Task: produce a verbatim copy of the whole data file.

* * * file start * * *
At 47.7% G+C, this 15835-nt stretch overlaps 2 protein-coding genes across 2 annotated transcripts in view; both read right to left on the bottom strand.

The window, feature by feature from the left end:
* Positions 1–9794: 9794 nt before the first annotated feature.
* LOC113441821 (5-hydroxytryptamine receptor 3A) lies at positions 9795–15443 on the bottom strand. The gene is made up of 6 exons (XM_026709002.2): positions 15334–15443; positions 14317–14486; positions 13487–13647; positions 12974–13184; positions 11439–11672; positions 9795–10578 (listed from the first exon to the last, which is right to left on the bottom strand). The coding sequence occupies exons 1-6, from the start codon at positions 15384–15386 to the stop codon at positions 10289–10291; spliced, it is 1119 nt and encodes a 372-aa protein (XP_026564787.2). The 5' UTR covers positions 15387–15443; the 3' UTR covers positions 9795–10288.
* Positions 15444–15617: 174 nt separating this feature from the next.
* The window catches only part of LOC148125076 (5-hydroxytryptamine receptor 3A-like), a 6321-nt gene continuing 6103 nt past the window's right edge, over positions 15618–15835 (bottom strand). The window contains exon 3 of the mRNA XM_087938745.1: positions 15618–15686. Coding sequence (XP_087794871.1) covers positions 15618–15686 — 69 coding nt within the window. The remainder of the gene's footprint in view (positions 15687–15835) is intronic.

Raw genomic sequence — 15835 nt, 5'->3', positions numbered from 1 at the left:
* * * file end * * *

At 47.7% G+C, this 15835-nt stretch overlaps 2 protein-coding genes across 2 annotated transcripts in view; both read right to left on the bottom strand.

The window, feature by feature from the left end:
* Positions 1–9794: 9794 nt before the first annotated feature.
* LOC113441821 (5-hydroxytryptamine receptor 3A) lies at positions 9795–15443 on the bottom strand. The gene is made up of 6 exons (XM_026709002.2): positions 15334–15443; positions 14317–14486; positions 13487–13647; positions 12974–13184; positions 11439–11672; positions 9795–10578 (listed from the first exon to the last, which is right to left on the bottom strand). The coding sequence occupies exons 1-6, from the start codon at positions 15384–15386 to the stop codon at positions 10289–10291; spliced, it is 1119 nt and encodes a 372-aa protein (XP_026564787.2). The 5' UTR covers positions 15387–15443; the 3' UTR covers positions 9795–10288.
* Positions 15444–15617: 174 nt separating this feature from the next.
* The window catches only part of LOC148125076 (5-hydroxytryptamine receptor 3A-like), a 6321-nt gene continuing 6103 nt past the window's right edge, over positions 15618–15835 (bottom strand). The window contains exon 3 of the mRNA XM_087938745.1: positions 15618–15686. Coding sequence (XP_087794871.1) covers positions 15618–15686 — 69 coding nt within the window. The remainder of the gene's footprint in view (positions 15687–15835) is intronic.

Raw genomic sequence — 15835 nt, 5'->3', positions numbered from 1 at the left: